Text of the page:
This is a public version of the members-only Banjo with Tony Trischka, at ArtistWorks. Functionality is limited, but CLICK HERE for full access if you’re ready to take your playing to the next level.

These lessons are available only to members of Banjo with Tony Trischka.
Join Now

Level 1: Beginner
Level 2: Intermediate
Level 3: Advanced
Old Time Fingerpicking
Classic Style Banjo
Celtic Tunes
30 Day Challenge
Video Exchange Archive
«Prev of Next»

Banjo Lessons: Forward Rolls: “Boil Them Cabbage Down”

Video Exchanges () Submit a Video Lesson Resources () This lesson calls for a video submission
Study Materials Music Theory
Lesson Specific Downloads
Play Along Tracks
Tools for All Lessons +
Collaborations for
Submit a video for   

This video lesson is available only to members of
Banjo with Tony Trischka.

Join Now

Course Description

This page contains a transcription of a video lesson from Banjo with Tony Trischka. This is only a preview of what you get when you take Banjo Lessons at ArtistWorks. The transcription is only one of the valuable tools we provide our online members. Sign up today for unlimited access to all lessons, plus submit videos to your teacher for personal feedback on your playing.

CLICK HERE for full access.
Log In
All right.
We've been talking about the alternating
thumb roll
Now we're gonna talk
about the forward roll.
This is another finger pattern.
We're not, we're not talking about
tumbling like you might have done in high
school or junior high school.
The forward roll is the pattern is
thumb index middle.
And it can be on any string.
It doesn't matter.
It can be on third second, first, strings.
Fourth, second, first.
Fifth, second, first.
Or the middle can come into the third
string, fifth, third, first,
it doesn't really matter.
And Earl Scruggs has, has put forward
rolls to great use in his playing.
It's a very driving kind of a sound.
When you stack them back to back it sounds
like this.
I'll just work on the first three strings
for the moment.
Three, two, one.
Just repeating.
In very even time.
Try not to pause.
Now bring your thumb
over to the fourth string.
Now the thumb and the fifth string.
Now, for practical purposes, rather than,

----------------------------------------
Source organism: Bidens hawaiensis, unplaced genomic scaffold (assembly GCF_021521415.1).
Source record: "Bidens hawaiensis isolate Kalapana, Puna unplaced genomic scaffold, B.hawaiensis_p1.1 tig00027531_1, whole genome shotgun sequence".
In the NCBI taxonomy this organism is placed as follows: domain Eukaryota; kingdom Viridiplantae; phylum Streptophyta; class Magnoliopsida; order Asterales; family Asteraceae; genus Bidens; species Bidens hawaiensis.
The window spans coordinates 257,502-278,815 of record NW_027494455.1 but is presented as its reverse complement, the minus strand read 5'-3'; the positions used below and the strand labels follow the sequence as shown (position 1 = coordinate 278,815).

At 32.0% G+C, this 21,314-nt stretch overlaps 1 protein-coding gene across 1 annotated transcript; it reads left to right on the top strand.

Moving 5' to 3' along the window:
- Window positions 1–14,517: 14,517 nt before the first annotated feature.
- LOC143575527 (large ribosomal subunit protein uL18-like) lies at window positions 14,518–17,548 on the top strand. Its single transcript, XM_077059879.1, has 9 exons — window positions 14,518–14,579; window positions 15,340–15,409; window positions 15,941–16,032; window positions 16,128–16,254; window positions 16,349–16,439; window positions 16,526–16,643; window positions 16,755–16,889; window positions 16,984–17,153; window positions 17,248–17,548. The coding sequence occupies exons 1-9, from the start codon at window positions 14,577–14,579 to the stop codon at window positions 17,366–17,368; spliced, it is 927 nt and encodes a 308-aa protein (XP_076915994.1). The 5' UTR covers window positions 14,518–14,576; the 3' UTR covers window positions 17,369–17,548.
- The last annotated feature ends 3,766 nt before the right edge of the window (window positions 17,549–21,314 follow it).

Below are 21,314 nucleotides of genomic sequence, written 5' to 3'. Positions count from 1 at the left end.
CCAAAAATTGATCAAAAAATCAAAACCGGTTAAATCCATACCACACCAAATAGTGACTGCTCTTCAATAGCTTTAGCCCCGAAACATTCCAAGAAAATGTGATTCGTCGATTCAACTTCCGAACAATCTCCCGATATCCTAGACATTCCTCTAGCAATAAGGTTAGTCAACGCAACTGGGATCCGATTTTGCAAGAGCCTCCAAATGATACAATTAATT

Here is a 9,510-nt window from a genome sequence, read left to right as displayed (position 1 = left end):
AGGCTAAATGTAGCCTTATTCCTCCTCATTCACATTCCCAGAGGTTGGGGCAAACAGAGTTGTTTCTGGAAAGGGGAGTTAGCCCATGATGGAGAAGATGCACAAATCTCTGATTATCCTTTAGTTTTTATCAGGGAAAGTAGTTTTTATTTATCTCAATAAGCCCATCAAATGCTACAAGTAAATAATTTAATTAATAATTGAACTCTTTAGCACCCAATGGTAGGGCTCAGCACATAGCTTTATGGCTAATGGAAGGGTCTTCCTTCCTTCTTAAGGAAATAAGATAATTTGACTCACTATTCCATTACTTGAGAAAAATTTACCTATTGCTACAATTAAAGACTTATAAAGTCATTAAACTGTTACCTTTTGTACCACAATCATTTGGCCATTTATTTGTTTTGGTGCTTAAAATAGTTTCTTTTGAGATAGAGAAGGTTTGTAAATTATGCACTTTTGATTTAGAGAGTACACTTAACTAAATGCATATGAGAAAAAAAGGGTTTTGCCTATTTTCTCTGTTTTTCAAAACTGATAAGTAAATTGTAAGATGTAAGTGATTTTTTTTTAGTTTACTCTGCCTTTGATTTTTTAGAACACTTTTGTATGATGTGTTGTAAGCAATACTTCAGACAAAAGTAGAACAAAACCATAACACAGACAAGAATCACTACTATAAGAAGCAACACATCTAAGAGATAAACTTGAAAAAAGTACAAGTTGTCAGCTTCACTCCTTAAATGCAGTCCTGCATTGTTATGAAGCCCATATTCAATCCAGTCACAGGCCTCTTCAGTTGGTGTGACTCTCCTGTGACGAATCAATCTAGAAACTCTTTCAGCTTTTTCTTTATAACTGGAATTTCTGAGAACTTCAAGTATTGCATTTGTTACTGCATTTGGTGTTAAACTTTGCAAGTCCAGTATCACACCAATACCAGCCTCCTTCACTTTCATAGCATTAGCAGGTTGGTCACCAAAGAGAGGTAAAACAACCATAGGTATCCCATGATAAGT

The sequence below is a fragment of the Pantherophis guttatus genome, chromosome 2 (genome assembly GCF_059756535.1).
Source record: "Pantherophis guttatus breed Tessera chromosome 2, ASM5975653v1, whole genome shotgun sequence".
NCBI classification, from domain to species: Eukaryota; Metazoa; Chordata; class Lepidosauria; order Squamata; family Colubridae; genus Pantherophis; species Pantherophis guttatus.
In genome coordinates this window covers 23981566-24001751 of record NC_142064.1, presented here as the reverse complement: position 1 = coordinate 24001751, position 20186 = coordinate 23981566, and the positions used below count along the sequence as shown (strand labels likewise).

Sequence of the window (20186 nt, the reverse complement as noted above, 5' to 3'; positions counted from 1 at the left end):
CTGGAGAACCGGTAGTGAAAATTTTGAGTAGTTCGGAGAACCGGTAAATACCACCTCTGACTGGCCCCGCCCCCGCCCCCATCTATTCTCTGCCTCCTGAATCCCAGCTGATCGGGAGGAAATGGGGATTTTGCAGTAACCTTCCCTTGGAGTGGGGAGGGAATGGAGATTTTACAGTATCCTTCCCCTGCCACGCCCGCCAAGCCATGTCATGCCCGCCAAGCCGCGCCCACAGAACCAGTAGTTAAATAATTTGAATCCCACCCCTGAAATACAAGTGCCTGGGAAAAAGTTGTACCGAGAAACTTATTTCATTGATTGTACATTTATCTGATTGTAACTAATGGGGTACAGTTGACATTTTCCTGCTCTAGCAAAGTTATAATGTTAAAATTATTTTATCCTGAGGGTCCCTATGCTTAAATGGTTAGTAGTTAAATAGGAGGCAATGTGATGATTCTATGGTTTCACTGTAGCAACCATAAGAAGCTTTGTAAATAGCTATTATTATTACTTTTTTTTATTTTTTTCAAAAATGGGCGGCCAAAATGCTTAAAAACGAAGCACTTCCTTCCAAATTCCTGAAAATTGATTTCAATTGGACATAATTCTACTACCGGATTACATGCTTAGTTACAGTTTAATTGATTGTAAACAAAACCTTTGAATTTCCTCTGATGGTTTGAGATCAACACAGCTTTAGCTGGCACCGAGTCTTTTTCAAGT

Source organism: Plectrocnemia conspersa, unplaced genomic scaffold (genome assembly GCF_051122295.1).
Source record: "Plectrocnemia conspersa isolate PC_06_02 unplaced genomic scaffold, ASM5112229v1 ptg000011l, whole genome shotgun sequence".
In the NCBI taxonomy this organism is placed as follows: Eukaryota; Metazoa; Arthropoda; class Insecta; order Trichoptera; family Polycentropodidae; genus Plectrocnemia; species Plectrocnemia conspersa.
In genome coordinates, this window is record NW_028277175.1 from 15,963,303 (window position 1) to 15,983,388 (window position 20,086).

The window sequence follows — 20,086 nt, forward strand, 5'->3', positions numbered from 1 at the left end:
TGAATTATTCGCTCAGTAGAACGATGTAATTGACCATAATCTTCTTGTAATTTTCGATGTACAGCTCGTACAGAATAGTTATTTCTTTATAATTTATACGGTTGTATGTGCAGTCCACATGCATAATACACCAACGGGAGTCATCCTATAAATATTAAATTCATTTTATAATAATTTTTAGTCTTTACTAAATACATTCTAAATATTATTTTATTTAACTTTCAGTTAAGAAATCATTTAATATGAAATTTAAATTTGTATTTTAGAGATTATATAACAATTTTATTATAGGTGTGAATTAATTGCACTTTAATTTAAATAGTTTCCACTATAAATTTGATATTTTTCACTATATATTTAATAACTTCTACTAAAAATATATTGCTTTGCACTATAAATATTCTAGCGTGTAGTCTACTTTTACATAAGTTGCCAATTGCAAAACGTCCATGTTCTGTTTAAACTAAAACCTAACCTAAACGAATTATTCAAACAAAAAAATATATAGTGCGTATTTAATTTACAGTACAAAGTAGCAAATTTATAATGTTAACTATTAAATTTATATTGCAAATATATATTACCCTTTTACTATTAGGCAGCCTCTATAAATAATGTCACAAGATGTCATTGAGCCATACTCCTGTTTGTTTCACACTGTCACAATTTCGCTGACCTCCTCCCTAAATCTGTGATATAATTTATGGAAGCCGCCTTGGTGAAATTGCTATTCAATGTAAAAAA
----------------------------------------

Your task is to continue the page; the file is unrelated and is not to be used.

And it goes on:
at least at the moment,
rather than just stringing these together,
let's have eight notes.
And what you're
going to do is you're gonna start with the
second string with your index finger.
I should mention, when you're playing
bluegrass, the middle finger
In these rolling styles,
the Scruggs style, is always gonna be on
the first string
With the rarest, rarest of exceptions.
It might once in a very long while come
over to the second string.
But virtually everything you're going to
be dealing with in scruggs style is
rolling style.
Which is what we're going to be playing
for awhile now.
It's just gonna be middle finger on the
first string.
The index will go back and forth between
the second and third strings.
And then,
some people's styles, like Ralph Stanley,
he used to have his-
Index finger coming into
the fourth string.
And the thumb will cover everything from
the fifth string
To the fourth.
To the third.
To the second.
But for right now,
we're just gonna have the middle finger on
the first string.
Index on the second.
Thumb on the fifth.
That's all you have to worry about.
So now what we're gonna do, we're gonna
start with two notes.
Which is just a partial forward roll.
And I guess it's, I'm not sure who named
it a forward roll.
But I guess the forward roll just
indicates you're moving forward.
You're going.
Kinda in that direction.
So what you're gonna do.
You're starting with just two notes.
Which is two-thirds of a forward roll, if
you wanna look at it that way,
minus the first note.
Index on the second string.
Middle on the first string.
That's how you start, with just those two
Then you do a forward roll from the fifth
Fifth, second, first.
Fifth, second, first.
And you'll do two of those forward rolls.
So the whole thing will be eight notes.
1, 2, 3, 4, 5, 6, 7, 8.
So let's do those a few times in a row.
Three, and four, and.
Closer together.
Now let's apply this to a tune called Boil
Them Cabbage Down.
This is a tune, from what I can tell, it's
an African-American tune
dating from probably the 1800s maybe even
But, apparently,
Well, let me sing it for you first.
And I'll just sing it while I'm strumming,
and it's-
And so again we're using G C and D seventh
for this song.
G, G C, C G, G, D seventh.
These are not the lyrics.
C, C G D seventh G.
Now the lyrics are.
Boil them cabbage down boys,
turn them hoe cakes round.
Now a hoe cake apparently in the
Antebellum South,
and maybe the North also.
But when the slaves were on the plantation
they would be out in the field.
And they would be cooking up corn, corn
cakes basically.
And they would cook them on a hoe.
They would take cornmeal, put it together.
And put it on the hoe.
And the hoe would be angled like this.
And they'd put it in toward fire.
And that would be their lunch.
And so that was what a hoe cake was.
The only song that I can sing is Boil Them
Cabbage Down.
But the tune has moved into the old time
and bluegrass fields.
And so here it is.
With just the G, C, and the D seventh
Now, if you remember, on this little light
of mine, rather than the full C,
we'd have the ring finger up.
We would just have the index and
middle down.
For this tune, for Boil them Cabbage Down,
let's just fret the first two strings.
Just that much of the C chord.
You don't need to worry about the fourth
Bluegrass shorthand.
So the ring will be on the first string,
second fret.
The index will be on the second string,
first fret.
So here it is,
just using this one roll through the whole
And it'll be one measure of G.
One of C.
One on G.
Now one of D seventh.
G, C, G.
Okay let me slow that down one more time.
Three and four and.